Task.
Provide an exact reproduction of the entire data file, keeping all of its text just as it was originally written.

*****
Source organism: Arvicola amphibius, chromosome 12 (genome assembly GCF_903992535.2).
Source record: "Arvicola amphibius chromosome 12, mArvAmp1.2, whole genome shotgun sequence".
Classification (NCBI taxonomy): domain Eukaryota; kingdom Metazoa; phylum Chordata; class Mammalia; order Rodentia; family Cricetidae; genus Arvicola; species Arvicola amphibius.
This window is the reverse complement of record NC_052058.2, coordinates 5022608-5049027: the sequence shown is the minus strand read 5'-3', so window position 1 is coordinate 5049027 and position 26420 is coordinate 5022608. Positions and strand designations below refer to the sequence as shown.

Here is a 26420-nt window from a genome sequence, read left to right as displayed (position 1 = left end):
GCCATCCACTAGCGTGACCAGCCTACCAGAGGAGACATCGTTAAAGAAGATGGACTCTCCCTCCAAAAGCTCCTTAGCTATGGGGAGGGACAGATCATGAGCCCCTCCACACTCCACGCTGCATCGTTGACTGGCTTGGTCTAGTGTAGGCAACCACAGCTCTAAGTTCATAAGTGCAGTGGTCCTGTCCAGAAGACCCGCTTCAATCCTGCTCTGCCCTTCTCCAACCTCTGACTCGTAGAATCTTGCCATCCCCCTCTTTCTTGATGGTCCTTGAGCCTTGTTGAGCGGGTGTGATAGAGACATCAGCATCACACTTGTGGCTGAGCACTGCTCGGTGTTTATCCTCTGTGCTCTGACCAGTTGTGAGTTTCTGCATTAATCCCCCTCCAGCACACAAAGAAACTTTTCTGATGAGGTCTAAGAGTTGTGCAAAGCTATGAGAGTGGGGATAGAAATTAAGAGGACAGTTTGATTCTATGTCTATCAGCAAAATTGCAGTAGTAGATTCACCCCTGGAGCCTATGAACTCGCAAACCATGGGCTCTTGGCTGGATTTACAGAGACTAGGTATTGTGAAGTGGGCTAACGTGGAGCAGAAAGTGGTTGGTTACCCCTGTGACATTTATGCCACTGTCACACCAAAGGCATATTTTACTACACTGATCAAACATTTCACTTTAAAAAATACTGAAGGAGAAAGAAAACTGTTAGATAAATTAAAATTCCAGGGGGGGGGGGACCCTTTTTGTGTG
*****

Source organism: Arvicola amphibius, chromosome 12 (genome assembly GCF_903992535.2).
Source record: "Arvicola amphibius chromosome 12, mArvAmp1.2, whole genome shotgun sequence".
Classification (NCBI taxonomy): domain Eukaryota; kingdom Metazoa; phylum Chordata; class Mammalia; order Rodentia; family Cricetidae; genus Arvicola; species Arvicola amphibius.
This window is the reverse complement of record NC_052058.2, coordinates 5022608-5049027: the sequence shown is the minus strand read 5'-3', so window position 1 is coordinate 5049027 and position 26420 is coordinate 5022608. Positions and strand designations below refer to the sequence as shown.

Here is a 26420-nt window from a genome sequence, read left to right as displayed (position 1 = left end):
GCCATCCACTAGCGTGACCAGCCTACCAGAGGAGACATCGTTAAAGAAGATGGACTCTCCCTCCAAAAGCTCCTTAGCTATGGGGAGGGACAGATCATGAGCCCCTCCACACTCCACGCTGCATCGTTGACTGGCTTGGTCTAGTGTAGGCAACCACAGCTCTAAGTTCATAAGTGCAGTGGTCCTGTCCAGAAGACCCGCTTCAATCCTGCTCTGCCCTTCTCCAACCTCTGACTCGTAGAATCTTGCCATCCCCCTCTTTCTTGATGGTCCTTGAGCCTTGTTGAGCGGGTGTGATAGAGACATCAGCATCACACTTGTGGCTGAGCACTGCTCGGTGTTTATCCTCTGTGCTCTGACCAGTTGTGAGTTTCTGCATTAATCCCCCTCCAGCACACAAAGAAACTTTTCTGATGAGGTCTAAGAGTTGTGCAAAGCTATGAGAGTGGGGATAGAAATTAAGAGGACAGTTTGATTCTATGTCTATCAGCAAAATTGCAGTAGTAGATTCACCCCTGGAGCCTATGAACTCGCAAACCATGGGCTCTTGGCTGGATTTACAGAGACTAGGTATTGTGAAGTGGGCTAACGTGGAGCAGAAAGTGGTTGGTTACCCCTGTGACATTTATGCCACTGTCACACCAAAGGCATATTTTACTACACTGATCAAACATTTCACTTTAAAAAATACTGAAGGAGAAAGAAAACTGTTAGATAAATTAAAATTCCAGGGGGGGGGGGACCCTTTTTGTGTG